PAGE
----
Often, I am asked, what do real leaders do for a living? The easy answer is to read their respective boilerplate job descriptions for definitions. Then reflect what all the HR rhetoric means. However, the best read is to observe them from afar in their natural habitat and then decide. Granted, one must assume what they are doing behind closed doors. One can easily document their facilitation of daily operations. Maybe they occasionally negotiate contracts. Of course, they interact with the public, conduct staff meetings. But I would like to break this down into a couple of key areas that may not make the hit lists.
The first is that of a decision-maker. It is easy to know that a chief or sheriff must make decisions. Those big decisions, the ones they are paid the big bucks for immediately come to mind. They make hundreds of decisions every week and they too can make mistakes. I think when you make that big mistake you must own it and not disassociate yourself from it. I was always told that when there is a mistake, put on your uniform and “dress up”. In other words, by wearing your uniform, it should speak of the integrity and honor of your office. Then while in uniform, make the acknowledgements where your mistakes were made. Here you “fess up”. So, “dress up and fess up”. Do not finger point nor should you blame others under your command. Please recall you may have been the one that placed them there. Also remember this quote
– “the public, more often than not, will forgive mistakes, but it will not forgive trying to wiggle out of one” - Lewis Grizzard.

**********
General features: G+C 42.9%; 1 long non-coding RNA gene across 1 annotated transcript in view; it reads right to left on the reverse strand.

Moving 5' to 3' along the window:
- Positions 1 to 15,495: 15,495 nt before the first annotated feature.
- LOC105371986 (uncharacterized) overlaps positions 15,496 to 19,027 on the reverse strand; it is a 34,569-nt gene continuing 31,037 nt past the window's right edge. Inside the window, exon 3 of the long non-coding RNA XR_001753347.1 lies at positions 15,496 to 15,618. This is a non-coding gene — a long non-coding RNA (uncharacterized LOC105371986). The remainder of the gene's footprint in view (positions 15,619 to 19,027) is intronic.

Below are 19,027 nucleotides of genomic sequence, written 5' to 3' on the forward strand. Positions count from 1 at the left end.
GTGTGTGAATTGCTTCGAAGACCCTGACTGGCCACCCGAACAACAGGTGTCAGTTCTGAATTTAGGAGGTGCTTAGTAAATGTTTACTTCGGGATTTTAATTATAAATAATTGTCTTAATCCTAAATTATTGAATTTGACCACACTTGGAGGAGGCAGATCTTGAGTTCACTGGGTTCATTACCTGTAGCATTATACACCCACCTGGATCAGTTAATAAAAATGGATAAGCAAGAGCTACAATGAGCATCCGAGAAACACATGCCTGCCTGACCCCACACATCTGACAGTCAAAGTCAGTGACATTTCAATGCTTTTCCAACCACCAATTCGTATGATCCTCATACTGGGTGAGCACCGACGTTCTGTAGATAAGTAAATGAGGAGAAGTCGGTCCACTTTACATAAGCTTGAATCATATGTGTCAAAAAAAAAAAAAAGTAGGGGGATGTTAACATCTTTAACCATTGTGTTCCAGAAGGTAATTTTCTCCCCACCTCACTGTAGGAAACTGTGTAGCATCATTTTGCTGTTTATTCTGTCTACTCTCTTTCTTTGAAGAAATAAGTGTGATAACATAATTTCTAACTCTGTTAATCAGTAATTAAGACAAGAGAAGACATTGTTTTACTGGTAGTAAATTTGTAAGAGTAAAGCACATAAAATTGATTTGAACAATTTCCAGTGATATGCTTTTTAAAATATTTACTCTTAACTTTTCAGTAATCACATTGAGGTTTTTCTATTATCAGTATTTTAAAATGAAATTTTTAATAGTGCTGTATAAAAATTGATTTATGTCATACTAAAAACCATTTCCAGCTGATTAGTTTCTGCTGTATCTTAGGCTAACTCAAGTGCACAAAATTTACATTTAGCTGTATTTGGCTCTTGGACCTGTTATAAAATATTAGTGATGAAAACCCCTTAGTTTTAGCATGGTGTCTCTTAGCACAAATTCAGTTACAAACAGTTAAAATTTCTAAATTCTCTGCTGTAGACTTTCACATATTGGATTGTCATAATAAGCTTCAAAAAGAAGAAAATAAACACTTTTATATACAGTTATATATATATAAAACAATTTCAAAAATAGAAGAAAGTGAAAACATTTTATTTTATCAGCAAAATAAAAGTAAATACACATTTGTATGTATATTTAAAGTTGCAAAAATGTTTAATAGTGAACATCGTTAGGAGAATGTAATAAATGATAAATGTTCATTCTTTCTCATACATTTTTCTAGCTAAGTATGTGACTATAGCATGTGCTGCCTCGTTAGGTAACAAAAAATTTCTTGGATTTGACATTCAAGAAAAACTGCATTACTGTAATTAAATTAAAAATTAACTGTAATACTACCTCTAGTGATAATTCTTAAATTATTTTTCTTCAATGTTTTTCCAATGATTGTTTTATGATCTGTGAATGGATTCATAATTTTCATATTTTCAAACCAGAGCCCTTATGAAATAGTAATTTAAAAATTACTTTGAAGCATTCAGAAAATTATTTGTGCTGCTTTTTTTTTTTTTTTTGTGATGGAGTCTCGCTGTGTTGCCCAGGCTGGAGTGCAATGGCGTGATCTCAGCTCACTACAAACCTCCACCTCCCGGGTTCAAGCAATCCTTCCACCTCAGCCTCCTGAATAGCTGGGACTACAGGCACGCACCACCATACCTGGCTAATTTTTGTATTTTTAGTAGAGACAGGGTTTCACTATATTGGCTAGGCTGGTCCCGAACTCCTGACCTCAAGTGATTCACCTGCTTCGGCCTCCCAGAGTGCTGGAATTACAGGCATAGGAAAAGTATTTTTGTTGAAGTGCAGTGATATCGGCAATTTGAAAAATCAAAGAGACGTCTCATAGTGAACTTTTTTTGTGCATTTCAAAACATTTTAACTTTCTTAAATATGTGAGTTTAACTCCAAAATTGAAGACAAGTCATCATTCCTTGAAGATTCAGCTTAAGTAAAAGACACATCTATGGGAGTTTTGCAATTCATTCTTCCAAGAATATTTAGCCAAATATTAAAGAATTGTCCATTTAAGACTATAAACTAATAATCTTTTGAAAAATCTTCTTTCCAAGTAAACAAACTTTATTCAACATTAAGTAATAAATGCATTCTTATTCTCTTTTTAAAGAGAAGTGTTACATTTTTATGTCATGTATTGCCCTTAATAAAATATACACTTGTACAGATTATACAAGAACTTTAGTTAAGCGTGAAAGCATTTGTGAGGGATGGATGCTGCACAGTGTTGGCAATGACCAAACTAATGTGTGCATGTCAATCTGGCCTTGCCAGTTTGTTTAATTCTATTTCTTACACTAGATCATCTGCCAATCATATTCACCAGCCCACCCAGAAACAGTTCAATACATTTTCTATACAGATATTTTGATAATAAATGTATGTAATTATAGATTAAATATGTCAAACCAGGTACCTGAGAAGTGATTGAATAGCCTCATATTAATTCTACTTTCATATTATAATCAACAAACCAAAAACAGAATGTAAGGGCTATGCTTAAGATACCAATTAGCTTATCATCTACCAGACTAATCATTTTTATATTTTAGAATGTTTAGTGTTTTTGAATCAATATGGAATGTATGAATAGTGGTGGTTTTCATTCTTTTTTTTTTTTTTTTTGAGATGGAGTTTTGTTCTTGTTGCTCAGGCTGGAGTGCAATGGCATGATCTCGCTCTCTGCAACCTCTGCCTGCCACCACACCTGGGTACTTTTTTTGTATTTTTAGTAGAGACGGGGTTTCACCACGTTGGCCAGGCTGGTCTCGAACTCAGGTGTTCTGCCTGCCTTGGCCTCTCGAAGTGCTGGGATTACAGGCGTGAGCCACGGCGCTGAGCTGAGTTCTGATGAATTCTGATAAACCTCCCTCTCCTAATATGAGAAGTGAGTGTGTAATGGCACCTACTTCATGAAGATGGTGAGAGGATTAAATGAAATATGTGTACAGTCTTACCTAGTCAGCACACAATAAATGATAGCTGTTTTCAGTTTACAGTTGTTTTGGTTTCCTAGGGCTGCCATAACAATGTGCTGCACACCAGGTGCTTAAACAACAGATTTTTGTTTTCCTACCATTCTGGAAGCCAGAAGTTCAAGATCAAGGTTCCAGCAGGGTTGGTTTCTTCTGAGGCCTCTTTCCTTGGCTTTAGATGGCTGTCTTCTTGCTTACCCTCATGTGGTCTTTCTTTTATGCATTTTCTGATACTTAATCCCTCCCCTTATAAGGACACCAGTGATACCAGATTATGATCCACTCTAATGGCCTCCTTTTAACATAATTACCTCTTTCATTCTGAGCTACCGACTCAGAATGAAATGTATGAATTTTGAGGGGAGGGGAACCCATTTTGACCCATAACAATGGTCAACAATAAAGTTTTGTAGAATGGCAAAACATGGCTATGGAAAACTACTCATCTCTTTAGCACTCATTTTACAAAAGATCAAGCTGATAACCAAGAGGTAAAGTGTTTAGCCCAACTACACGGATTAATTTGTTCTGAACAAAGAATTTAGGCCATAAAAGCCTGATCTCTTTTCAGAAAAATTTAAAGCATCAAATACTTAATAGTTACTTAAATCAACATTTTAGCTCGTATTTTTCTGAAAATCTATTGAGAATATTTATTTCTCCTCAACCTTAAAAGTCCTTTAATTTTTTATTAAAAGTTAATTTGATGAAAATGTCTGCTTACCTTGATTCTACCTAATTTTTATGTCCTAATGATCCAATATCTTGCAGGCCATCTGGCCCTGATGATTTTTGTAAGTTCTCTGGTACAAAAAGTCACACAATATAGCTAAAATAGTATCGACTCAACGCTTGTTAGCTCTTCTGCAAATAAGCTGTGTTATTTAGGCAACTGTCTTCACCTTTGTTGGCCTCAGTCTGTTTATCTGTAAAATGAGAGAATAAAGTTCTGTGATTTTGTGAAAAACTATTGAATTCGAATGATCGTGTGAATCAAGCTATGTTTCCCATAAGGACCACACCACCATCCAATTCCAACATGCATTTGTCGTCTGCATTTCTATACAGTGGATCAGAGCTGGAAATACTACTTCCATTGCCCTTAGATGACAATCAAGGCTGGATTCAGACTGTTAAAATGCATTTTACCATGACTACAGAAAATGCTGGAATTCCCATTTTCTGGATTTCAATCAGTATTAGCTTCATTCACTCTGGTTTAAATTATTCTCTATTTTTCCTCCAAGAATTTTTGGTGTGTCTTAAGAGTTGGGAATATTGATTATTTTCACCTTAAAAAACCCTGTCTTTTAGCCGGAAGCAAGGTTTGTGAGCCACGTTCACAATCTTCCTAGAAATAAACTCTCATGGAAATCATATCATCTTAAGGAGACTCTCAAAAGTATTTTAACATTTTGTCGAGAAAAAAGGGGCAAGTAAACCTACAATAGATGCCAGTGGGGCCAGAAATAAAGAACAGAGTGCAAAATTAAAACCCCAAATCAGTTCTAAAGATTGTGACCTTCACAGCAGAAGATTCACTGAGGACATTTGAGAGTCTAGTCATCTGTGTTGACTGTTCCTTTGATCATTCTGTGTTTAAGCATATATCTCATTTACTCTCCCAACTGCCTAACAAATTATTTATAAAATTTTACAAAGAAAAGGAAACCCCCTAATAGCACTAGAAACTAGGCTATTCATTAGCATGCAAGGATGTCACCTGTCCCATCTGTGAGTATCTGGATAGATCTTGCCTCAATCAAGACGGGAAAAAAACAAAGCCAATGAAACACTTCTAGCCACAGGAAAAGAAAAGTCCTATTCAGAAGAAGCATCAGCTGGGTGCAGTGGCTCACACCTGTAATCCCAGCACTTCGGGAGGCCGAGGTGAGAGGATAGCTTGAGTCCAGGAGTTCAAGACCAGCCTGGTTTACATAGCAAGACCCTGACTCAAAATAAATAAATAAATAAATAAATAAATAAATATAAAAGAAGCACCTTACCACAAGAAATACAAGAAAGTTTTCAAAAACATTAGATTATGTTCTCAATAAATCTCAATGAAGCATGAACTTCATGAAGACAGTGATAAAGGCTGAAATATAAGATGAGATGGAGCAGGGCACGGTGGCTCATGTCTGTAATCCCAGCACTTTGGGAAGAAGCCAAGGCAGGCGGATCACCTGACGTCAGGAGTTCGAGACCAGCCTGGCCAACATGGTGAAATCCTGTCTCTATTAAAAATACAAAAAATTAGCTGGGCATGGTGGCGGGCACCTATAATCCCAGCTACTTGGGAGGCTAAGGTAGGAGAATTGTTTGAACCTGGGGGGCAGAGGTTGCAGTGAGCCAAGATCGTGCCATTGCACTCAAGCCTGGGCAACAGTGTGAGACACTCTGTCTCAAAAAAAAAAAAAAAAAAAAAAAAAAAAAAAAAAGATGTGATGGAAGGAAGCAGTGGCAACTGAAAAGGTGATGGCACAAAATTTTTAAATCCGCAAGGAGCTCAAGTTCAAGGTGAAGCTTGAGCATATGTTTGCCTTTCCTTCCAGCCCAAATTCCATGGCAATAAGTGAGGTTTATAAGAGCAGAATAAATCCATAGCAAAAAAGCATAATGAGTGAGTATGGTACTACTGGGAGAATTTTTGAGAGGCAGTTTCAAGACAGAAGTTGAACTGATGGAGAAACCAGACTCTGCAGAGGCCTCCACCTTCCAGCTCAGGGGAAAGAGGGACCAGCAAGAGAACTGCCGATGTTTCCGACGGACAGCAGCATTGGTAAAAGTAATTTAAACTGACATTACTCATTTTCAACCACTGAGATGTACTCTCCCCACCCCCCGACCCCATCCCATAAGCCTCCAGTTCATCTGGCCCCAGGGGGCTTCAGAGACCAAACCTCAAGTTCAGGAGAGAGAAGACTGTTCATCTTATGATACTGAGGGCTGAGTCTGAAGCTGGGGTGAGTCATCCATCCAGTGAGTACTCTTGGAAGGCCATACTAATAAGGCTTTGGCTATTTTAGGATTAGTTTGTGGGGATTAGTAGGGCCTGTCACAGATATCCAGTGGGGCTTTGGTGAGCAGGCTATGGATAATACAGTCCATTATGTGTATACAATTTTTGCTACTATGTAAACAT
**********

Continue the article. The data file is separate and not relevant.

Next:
Great leaders uplift their staff -share the praises to their staff publicly. Give honor to your staff and those who have worked exemplary that way everyone knows who has done the work. They correct their staff in private and with dignity. Easy to remember “praise in public and chastise in private”. I would be amiss if I did not mention disciplinarian. In my eyes, discipline can be like a cut – it hurts but it can heal as well. First rule is to be consistent with discipline. For example, if one officer who has had discipline may be still fuming. But, when they see the next officer is treated as they were, then it heals. Discipline that is fair and balanced is desired. Favoritism and inconsistent responses to infractions will erode the department’s staff confidence.
Great leaders respect the traditions and “the brand”. Police agencies are sometimes guided by traditions. How we respond to several events rarely change. Officers are injured, you go to the hospital. Tragedy falls upon the department; you are the face leading the recovery. As new chief, research what local traditions that your department is noted for. For instance, one department had a great community outreach on Halloween. It was called “Pumpkin Patrol”. One person tried to stop that and the internal as well as public outcry was overwhelming. Pick and choose your battles, but some are not to be tampered with. Sometimes the local traditions become what is expected and your brand.
Facilitator or better yet departmental ambassador is a major talent. A prime example is a staff member may be interacting on committee or in the streets with another supervisor from another bureau. Let’s just say sometimes there may be difficulties or friction between the bureau of police and the bureau of whoever. Sometimes the chief needs to interject their ‘encouragement’ that this needs to get done and is the right thing to do. Is this bullying the others, no. Sometimes, a boss needs to talk directly to another boss to get the mission clear and moving.